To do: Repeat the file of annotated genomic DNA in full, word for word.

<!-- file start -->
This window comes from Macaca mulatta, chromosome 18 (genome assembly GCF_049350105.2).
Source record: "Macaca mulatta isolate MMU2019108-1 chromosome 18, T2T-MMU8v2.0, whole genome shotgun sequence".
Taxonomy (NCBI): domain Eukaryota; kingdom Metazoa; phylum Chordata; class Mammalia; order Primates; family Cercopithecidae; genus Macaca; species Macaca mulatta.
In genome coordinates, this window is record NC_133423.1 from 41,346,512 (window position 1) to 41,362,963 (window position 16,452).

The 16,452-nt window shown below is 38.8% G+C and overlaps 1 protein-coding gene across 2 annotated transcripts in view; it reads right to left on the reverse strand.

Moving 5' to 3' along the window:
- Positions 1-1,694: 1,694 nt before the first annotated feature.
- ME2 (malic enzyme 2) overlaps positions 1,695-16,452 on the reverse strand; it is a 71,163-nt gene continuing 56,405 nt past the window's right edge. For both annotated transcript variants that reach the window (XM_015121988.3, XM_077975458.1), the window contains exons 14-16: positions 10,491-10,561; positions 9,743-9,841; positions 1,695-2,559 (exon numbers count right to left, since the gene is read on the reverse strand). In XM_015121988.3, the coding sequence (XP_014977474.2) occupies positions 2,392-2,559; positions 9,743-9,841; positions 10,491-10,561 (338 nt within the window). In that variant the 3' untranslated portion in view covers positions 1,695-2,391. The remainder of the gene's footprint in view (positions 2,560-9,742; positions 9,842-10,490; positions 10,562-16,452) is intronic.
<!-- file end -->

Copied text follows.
This window comes from Macaca mulatta, chromosome 18 (genome assembly GCF_049350105.2).
Source record: "Macaca mulatta isolate MMU2019108-1 chromosome 18, T2T-MMU8v2.0, whole genome shotgun sequence".
Taxonomy (NCBI): domain Eukaryota; kingdom Metazoa; phylum Chordata; class Mammalia; order Primates; family Cercopithecidae; genus Macaca; species Macaca mulatta.
In genome coordinates, this window is record NC_133423.1 from 41,346,512 (window position 1) to 41,362,963 (window position 16,452).

The 16,452-nt window shown below is 38.8% G+C and overlaps 1 protein-coding gene across 2 annotated transcripts in view; it reads right to left on the reverse strand.

Moving 5' to 3' along the window:
- Positions 1-1,694: 1,694 nt before the first annotated feature.
- ME2 (malic enzyme 2) overlaps positions 1,695-16,452 on the reverse strand; it is a 71,163-nt gene continuing 56,405 nt past the window's right edge. For both annotated transcript variants that reach the window (XM_015121988.3, XM_077975458.1), the window contains exons 14-16: positions 10,491-10,561; positions 9,743-9,841; positions 1,695-2,559 (exon numbers count right to left, since the gene is read on the reverse strand). In XM_015121988.3, the coding sequence (XP_014977474.2) occupies positions 2,392-2,559; positions 9,743-9,841; positions 10,491-10,561 (338 nt within the window). In that variant the 3' untranslated portion in view covers positions 1,695-2,391. The remainder of the gene's footprint in view (positions 2,560-9,742; positions 9,842-10,490; positions 10,562-16,452) is intronic.